The problem with a fantasy story like “The Polar Express” is that you’re required to believe. We live in a skeptical world that doesn’t believe easily in things it can’t see or touch or prove in a court of law.
In other words, many people don’t believe in things that they can’t somehow control. Which is completely backwards. Believing in something means recognizing that some things exist that are outside of our experience and understanding, and trusting that we can find solutions that we don’t have yet. This is the essence of hope, which provides a strength far beyond that of many “realists”. Children are very good at making belief – finding ways to hope. But somewhere along the way, they “grow up”. That is, they stop hoping in the chance for change, and start planning for a life of disappointments.
“The Polar Express” is visually stunning for its detailed animation, to the reflection in the pupils of its main character, a young boy who is on the verge of abandoning his childhood beliefs in Santa Claus. He knows that some store employees and some fathers disguise themselves as Santa. He’s also looked up the North Pole in his encyclopedia and discovered it is incapable of sustaining life. By all appearances, the whole Santa Claus routine is just an enormous trick played on children.
The train’s conductor (Tom Hanks) asks the boy, “Well? You comin’?”
“Where?” the boy asks.
“Why, to the North Pole, of course! This is the Polar Express!”
Naturally, the boy is confused. The conductor lists off concerns about the boy’s waning belief in Santa Claus: he has written no list, not sat on Santa’s lap at the store, and made his sister put out Santa’s milk and cookies. “Sounds to me like this is your crucial year,” the conductor says, leaning down to the boy’s face. “If I were you, I would think about climbing on board.”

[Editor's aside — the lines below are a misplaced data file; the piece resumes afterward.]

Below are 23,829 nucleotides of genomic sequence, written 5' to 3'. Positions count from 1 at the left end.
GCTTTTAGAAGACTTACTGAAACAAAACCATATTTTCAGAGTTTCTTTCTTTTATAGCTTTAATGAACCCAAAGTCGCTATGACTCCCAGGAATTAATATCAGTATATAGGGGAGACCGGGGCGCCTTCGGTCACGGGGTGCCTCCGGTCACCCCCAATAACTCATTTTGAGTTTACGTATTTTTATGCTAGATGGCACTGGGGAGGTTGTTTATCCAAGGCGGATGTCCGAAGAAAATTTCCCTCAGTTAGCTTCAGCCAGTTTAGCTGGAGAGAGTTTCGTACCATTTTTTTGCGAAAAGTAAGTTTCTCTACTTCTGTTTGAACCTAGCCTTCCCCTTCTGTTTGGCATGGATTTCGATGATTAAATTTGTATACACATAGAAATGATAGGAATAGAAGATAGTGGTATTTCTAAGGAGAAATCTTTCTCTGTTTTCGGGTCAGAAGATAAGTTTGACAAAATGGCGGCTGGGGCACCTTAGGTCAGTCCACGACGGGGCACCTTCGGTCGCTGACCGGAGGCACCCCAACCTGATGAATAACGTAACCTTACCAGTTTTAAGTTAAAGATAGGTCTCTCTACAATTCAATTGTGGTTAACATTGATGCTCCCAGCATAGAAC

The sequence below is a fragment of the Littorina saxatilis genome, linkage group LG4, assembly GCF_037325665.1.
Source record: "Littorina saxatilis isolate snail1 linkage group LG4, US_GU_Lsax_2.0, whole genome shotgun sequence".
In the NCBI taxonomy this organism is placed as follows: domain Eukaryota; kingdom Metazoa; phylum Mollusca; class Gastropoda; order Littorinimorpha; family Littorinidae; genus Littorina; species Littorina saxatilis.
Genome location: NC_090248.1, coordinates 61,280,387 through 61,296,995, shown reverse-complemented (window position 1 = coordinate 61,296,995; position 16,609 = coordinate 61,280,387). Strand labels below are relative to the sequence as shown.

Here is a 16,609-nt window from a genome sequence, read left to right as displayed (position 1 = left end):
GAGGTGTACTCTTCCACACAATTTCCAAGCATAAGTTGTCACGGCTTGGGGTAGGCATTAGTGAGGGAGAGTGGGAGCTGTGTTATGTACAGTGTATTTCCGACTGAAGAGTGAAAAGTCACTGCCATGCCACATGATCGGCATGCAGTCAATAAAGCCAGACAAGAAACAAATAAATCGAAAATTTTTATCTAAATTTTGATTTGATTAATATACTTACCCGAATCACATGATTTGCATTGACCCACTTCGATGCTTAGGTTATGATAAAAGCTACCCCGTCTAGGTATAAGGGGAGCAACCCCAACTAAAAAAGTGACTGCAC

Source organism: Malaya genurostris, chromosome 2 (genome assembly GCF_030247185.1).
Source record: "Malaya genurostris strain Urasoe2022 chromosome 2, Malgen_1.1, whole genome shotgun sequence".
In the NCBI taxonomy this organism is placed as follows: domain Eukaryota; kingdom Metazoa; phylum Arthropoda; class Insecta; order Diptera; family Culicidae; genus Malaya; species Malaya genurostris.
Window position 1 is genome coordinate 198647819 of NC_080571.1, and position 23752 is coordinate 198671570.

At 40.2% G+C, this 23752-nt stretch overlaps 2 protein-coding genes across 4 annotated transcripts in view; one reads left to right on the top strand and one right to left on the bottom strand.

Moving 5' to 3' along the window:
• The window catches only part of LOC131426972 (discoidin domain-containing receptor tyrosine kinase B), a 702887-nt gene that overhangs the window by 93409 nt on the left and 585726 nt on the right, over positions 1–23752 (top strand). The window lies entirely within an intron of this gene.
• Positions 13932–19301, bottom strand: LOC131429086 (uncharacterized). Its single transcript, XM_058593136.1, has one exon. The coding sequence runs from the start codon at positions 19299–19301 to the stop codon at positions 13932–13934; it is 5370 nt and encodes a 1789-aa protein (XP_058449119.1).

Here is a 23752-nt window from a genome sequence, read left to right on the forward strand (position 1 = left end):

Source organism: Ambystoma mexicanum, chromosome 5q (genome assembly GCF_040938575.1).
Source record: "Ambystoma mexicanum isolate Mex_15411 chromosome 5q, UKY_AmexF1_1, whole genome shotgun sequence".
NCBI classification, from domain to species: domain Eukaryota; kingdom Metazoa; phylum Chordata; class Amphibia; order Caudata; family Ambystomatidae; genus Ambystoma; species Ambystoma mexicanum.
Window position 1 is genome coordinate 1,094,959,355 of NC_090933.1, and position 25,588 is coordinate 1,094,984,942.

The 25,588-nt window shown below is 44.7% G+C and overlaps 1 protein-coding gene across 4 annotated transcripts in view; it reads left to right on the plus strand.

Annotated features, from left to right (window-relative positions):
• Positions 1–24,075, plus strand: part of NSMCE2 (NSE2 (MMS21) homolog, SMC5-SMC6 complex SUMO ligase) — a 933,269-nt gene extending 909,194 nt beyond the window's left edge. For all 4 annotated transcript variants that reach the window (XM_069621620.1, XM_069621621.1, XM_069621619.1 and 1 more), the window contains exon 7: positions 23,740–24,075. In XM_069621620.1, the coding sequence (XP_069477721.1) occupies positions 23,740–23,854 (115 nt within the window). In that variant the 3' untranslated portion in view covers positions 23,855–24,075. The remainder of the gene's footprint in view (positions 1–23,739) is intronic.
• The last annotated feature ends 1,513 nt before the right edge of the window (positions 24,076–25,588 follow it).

The boy declines, nervous, and the train departs. At the last moment, the boy leaps onto the train and steps inside. There, he find several other children in pajamas, all intrigued at the prospect of visiting the North Pole. He meets another boy, a know-it-all who’s even more skeptical about Santa Claus – and everything else, for that matter – than he is. He also meets a friendly young girl who seems ready to believe and eager to help others.
Soon, they stop at the house of a poor boy on the other side of town, who declines the conductor’s invitation. But then he starts to run after the train at the last moment, just as the first boy had. But he’s too far away to catch up.
The first boy pulls the emergency brake, stopping the train so the other boy can climb aboard. When he does, he retreats to the caboose, separating himself from the other children. When everyone is served hot chocolate, the girl sets a spare tray aside to take to the boy in back.
But she forgets her train ticket on the seat. Knowing how vital it is to keep hold of their tickets, the first boy grabs it to take it back to her. But he loses it in the wind when he steps out the rear door.
But through the miraculous magic of the Polar Express, the ticket returns to the train a few minutes later for the boy to retrieve. Fearing the conductor intends to throw the girl off the train, the boy tries to find them. Pursuing them to the top of the train, he runs into a mysterious ghostly hobo, who encourages him not to be taken in by the whole idea of Santa Claus. “Seeing is believing. Am I right?” the hobo says.